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Muchos jóvenes que necesitan Internet para hacer sus tareas no tienen este servicio en sus hogares ya que no lo pueden pagar. En Estados Unidos hay 80 millones de personas que no tienen suficientes recursos económicos para pagar el servicio de Internet en casa. Esta situación afecta particularmente a familias Latinas de bajos recursos, a ancianos, a quienes no hablan Ingles y a personas incapacitas.
¡Tenemos que exigir Internet para Todos!
El acceso al Internet en los hogares debería ser más fácil y accesible. Pidámosle a la Comisión Federal de Comunicaciones (FCC) que la expansión del programa Internet Essentials (Internet Básico) sea un requisito en la consolidación de Comcast y Time Warner. Esto dará acceso al Internet para todos.
¡El momento de exigir Internet accesible para todos los hogares es ahora!
By Mari D. González
The term Latino/a is preferred in California because it is associated with a sense of self-power, “for more educated Californians, ‘Latino’ is the new Chicano in that it evokes their indigenous roots, a shared history of struggle and the colonization of the people in Latin American countries.” Alcoff, L. M. (2005). Latino vs. Hispanic: The politics of ethnic names. Philosophy & Social Criticism, 31(4), 395-407.
By Mari D. González
I am pleased to learn that there is a newly formed national professional organization that addresses cross-cultural understanding in marketing –The Cross Cultural Marketing and Communications Association (CCMCA). This organization will facilitate and expand a much-needed cross-cultural perspective in the U.S. Thus, the idea that there is a dominant culture to which everyone should adhere is beginning to lose popularity. This acknowledgment informs us that the exponential growth of U.S. micro cultures, or so- called minority groups, can no longer be ignored.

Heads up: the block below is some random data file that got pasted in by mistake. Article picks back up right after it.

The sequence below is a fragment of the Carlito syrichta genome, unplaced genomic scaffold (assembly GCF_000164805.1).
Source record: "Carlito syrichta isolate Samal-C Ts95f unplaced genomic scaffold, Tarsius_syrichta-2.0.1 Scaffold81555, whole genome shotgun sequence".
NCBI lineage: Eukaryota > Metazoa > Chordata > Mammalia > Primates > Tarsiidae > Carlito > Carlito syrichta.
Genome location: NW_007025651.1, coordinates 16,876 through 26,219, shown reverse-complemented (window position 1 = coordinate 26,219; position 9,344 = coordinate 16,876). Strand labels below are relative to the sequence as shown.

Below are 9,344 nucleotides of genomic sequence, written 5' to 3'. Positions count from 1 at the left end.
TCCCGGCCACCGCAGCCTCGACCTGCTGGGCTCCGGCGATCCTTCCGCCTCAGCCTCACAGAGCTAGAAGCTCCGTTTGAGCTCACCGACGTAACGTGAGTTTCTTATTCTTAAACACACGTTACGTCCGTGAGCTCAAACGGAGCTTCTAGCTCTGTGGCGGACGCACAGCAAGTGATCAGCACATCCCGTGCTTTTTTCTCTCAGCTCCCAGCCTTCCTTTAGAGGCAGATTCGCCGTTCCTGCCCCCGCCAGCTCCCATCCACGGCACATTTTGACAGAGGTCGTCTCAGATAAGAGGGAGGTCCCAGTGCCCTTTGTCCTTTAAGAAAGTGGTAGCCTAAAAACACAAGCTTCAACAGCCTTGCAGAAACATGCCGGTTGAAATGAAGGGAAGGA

In the last few decades, the conversation on ethnic marketing has paid a lot of attention to Hispanics. At the beginning of 2013, driven by census results in population growth of Asians, African-Americans, and Latinos and by a larger display of political power from those emerging groups, we began to hear less about Hispanic marketing and more about multicultural marketing.
Nevertheless, the term multicultural had already lost its distinctive meaning because it has been overused. “Multicultural” became the kind of I-feel-good-using-it-but-do-not-know-what-it-really-means expression. It lost meaning because many people used it thoughtlessly. Most people do not dare to learn about the culturally different unless they live in Oakland, CA, where there is greater diversity and they are likelier to make friends with people of other ethnicities.
On the other hand, cross-cultural, which means looking at similarities and differences, places social groups on a level playing field. Cross-cultural communication promises to see groups without any hierarchy, to cross over and even get closer to another cultural group. In cross-cultural communication, we learn by looking at how these cultural groups see themselves as opposed to how they have been perceived by the macro or dominant culture, which in this case, would be considered top-cultural instead of cross-cultural.